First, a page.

In a crucial win for patients in Michigan, the state Supreme Court ruled yesterday that the state’s zero tolerance driving under the influence law does not apply to medical marijuana patients when it is based on the mere presence of THC in a patient’s blood stream. Because THC can remain in a person’s system for days after it is consumed, the only other result would have meant that thousands of medical marijuana patients would be driving illegally simply for having used their medicine hours or days earlier.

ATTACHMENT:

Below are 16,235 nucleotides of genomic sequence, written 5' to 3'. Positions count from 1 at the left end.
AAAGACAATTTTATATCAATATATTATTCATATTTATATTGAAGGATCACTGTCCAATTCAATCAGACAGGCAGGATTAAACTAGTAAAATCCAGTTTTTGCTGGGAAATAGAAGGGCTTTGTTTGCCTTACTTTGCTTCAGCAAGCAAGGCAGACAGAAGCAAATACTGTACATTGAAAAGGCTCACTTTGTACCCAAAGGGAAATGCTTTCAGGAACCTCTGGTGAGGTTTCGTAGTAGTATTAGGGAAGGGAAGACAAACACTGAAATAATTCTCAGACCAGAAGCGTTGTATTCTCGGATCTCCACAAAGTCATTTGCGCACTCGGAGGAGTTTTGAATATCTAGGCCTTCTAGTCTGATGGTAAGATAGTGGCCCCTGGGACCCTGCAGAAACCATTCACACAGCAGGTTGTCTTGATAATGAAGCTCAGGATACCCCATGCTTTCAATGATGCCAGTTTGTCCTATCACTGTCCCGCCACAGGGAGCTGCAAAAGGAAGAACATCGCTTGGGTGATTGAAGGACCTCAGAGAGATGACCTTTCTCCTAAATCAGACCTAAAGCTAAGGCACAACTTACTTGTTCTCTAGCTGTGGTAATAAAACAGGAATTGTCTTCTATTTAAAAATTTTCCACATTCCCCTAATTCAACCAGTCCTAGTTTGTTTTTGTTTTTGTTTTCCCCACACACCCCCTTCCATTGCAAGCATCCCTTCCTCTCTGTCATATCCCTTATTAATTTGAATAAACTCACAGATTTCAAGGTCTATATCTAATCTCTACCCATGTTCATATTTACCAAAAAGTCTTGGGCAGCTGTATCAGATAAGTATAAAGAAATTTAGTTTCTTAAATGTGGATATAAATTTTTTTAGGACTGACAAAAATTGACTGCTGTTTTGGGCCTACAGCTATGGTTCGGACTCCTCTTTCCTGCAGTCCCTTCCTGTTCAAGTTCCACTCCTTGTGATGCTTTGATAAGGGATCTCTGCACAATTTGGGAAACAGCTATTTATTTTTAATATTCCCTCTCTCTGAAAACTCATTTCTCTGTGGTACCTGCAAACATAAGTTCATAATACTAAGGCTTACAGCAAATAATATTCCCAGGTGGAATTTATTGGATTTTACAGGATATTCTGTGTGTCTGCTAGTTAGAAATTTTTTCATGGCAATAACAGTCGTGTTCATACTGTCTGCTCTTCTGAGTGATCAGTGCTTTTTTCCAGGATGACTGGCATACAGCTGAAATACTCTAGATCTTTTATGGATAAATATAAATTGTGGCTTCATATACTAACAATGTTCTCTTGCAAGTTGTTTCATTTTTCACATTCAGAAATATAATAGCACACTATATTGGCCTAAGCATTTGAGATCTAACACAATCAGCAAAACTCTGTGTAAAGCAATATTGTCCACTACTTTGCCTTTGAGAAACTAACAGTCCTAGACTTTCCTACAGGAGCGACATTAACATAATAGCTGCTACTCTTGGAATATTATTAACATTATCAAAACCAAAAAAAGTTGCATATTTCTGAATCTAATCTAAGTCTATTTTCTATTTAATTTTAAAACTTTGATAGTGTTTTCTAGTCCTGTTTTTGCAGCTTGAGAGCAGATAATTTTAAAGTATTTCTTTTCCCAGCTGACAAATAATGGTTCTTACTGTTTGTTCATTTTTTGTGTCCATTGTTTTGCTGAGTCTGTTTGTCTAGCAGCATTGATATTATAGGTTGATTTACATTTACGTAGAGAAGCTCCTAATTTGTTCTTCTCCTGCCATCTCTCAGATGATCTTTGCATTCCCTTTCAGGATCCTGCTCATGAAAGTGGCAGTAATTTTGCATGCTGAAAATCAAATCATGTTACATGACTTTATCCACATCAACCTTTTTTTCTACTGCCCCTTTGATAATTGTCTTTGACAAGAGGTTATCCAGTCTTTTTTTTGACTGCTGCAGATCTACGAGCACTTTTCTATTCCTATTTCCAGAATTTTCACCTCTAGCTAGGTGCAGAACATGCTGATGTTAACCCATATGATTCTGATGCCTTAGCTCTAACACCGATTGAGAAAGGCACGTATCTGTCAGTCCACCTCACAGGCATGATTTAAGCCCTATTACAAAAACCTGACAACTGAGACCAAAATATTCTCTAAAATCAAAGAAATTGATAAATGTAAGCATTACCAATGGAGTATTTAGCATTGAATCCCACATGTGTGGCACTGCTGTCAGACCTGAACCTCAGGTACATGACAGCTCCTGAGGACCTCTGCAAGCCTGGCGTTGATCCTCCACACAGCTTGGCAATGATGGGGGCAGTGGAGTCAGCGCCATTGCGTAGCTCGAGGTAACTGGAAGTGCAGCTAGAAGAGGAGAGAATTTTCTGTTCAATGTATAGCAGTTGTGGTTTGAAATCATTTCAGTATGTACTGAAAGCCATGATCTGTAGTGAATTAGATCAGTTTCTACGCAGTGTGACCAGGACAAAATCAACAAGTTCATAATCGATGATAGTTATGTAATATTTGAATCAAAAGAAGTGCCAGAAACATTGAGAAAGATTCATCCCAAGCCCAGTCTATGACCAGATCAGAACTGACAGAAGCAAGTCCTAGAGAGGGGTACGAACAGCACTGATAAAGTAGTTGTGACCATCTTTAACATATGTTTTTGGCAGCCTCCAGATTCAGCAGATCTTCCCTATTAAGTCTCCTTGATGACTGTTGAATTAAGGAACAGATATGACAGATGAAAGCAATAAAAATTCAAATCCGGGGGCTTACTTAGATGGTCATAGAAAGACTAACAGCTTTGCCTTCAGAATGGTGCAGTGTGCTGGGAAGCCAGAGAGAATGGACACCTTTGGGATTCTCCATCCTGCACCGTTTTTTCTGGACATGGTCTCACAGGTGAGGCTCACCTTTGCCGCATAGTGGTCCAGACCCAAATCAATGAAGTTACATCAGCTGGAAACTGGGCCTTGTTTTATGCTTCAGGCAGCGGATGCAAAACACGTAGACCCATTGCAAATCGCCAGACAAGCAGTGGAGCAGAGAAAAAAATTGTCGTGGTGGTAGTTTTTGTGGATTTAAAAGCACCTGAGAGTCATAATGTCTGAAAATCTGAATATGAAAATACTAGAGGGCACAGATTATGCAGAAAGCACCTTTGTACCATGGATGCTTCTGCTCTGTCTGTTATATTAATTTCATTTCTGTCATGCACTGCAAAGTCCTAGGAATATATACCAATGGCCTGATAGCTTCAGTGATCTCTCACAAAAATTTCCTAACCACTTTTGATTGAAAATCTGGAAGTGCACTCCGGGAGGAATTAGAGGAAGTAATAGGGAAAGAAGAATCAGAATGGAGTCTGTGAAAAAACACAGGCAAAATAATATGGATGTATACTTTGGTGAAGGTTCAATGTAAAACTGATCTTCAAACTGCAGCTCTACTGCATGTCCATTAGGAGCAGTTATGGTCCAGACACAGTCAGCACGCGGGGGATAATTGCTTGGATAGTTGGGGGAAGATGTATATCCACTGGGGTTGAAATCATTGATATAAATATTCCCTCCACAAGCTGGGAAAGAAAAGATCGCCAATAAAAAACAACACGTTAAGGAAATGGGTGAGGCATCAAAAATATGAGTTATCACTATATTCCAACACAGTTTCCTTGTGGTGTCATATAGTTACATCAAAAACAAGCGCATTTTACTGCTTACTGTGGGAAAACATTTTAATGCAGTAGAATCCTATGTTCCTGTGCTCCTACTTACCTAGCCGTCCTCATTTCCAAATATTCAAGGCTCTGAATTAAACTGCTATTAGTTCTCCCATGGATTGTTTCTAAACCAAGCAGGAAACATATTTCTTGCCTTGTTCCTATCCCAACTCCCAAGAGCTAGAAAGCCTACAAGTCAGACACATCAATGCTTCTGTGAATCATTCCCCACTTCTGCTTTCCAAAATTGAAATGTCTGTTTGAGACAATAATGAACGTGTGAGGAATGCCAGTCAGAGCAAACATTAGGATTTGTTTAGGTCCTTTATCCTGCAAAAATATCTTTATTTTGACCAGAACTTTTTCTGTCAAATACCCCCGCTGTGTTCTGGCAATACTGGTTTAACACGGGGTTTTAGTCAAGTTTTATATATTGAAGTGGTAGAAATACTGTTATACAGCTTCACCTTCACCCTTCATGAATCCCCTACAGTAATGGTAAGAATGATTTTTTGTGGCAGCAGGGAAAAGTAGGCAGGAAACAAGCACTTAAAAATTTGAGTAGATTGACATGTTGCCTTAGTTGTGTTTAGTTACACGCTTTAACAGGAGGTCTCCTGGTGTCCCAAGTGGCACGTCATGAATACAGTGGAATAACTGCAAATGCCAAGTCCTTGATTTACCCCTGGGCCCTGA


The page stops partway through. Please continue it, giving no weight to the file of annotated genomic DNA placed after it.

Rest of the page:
Rodney Koon — a medical marijuana patient — was stopped while driving and later accused of a DUI because he had THC in his system. He said he had not used his medicine in six hours. The state Supreme Court found that under the Michigan Medical Marijuana Act — which was drafted by MPP — a registered patient cannot be penalized or arrested for the “internal possession” of marijuana, so long as the patient complies with the requirements of the law. The initiative’s protections trump the state’s zero tolerance law for registered patients. The court noted the law does not allow patients to drive when they are under the influence of marijuana.